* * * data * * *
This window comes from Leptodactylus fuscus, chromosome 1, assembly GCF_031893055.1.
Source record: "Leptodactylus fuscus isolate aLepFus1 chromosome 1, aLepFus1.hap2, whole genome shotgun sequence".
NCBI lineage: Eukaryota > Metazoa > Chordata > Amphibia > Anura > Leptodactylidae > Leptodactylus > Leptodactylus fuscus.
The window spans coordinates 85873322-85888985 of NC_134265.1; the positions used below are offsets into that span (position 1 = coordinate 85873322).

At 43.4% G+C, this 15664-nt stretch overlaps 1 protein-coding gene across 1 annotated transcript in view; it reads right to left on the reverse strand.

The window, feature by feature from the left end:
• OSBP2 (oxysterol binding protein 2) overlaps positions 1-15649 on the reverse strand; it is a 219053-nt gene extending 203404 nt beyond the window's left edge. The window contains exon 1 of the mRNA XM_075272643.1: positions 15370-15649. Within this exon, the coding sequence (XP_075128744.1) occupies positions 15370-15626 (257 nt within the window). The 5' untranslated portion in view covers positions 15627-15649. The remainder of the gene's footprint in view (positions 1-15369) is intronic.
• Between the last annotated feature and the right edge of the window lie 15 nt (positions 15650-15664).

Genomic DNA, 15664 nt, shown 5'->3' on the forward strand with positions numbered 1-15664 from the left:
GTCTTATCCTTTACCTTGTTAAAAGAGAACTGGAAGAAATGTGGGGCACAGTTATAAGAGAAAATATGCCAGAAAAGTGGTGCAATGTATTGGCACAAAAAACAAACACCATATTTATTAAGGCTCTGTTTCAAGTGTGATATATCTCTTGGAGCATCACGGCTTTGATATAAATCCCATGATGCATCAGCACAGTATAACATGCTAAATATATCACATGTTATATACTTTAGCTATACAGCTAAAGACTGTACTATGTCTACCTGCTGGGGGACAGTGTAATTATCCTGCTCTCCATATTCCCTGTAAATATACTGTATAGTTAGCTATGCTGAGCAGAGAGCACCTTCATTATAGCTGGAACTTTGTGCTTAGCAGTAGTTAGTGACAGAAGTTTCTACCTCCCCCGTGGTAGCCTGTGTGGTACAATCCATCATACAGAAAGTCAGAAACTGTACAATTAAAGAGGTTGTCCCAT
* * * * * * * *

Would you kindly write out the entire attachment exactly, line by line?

This window comes from Leptodactylus fuscus, chromosome 1, assembly GCF_031893055.1.
Source record: "Leptodactylus fuscus isolate aLepFus1 chromosome 1, aLepFus1.hap2, whole genome shotgun sequence".
NCBI lineage: Eukaryota > Metazoa > Chordata > Amphibia > Anura > Leptodactylidae > Leptodactylus > Leptodactylus fuscus.
The window spans coordinates 85873322-85888985 of NC_134265.1; the positions used below are offsets into that span (position 1 = coordinate 85873322).

At 43.4% G+C, this 15664-nt stretch overlaps 1 protein-coding gene across 1 annotated transcript in view; it reads right to left on the reverse strand.

The window, feature by feature from the left end:
• OSBP2 (oxysterol binding protein 2) overlaps positions 1-15649 on the reverse strand; it is a 219053-nt gene extending 203404 nt beyond the window's left edge. The window contains exon 1 of the mRNA XM_075272643.1: positions 15370-15649. Within this exon, the coding sequence (XP_075128744.1) occupies positions 15370-15626 (257 nt within the window). The 5' untranslated portion in view covers positions 15627-15649. The remainder of the gene's footprint in view (positions 1-15369) is intronic.
• Between the last annotated feature and the right edge of the window lie 15 nt (positions 15650-15664).

Genomic DNA, 15664 nt, shown 5'->3' on the forward strand with positions numbered 1-15664 from the left:
GTCTTATCCTTTACCTTGTTAAAAGAGAACTGGAAGAAATGTGGGGCACAGTTATAAGAGAAAATATGCCAGAAAAGTGGTGCAATGTATTGGCACAAAAAACAAACACCATATTTATTAAGGCTCTGTTTCAAGTGTGATATATCTCTTGGAGCATCACGGCTTTGATATAAATCCCATGATGCATCAGCACAGTATAACATGCTAAATATATCACATGTTATATACTTTAGCTATACAGCTAAAGACTGTACTATGTCTACCTGCTGGGGGACAGTGTAATTATCCTGCTCTCCATATTCCCTGTAAATATACTGTATAGTTAGCTATGCTGAGCAGAGAGCACCTTCATTATAGCTGGAACTTTGTGCTTAGCAGTAGTTAGTGACAGAAGTTTCTACCTCCCCCGTGGTAGCCTGTGTGGTACAATCCATCATACAGAAAGTCAGAAACTGTACAATTAAAGAGGTTGTCCCAT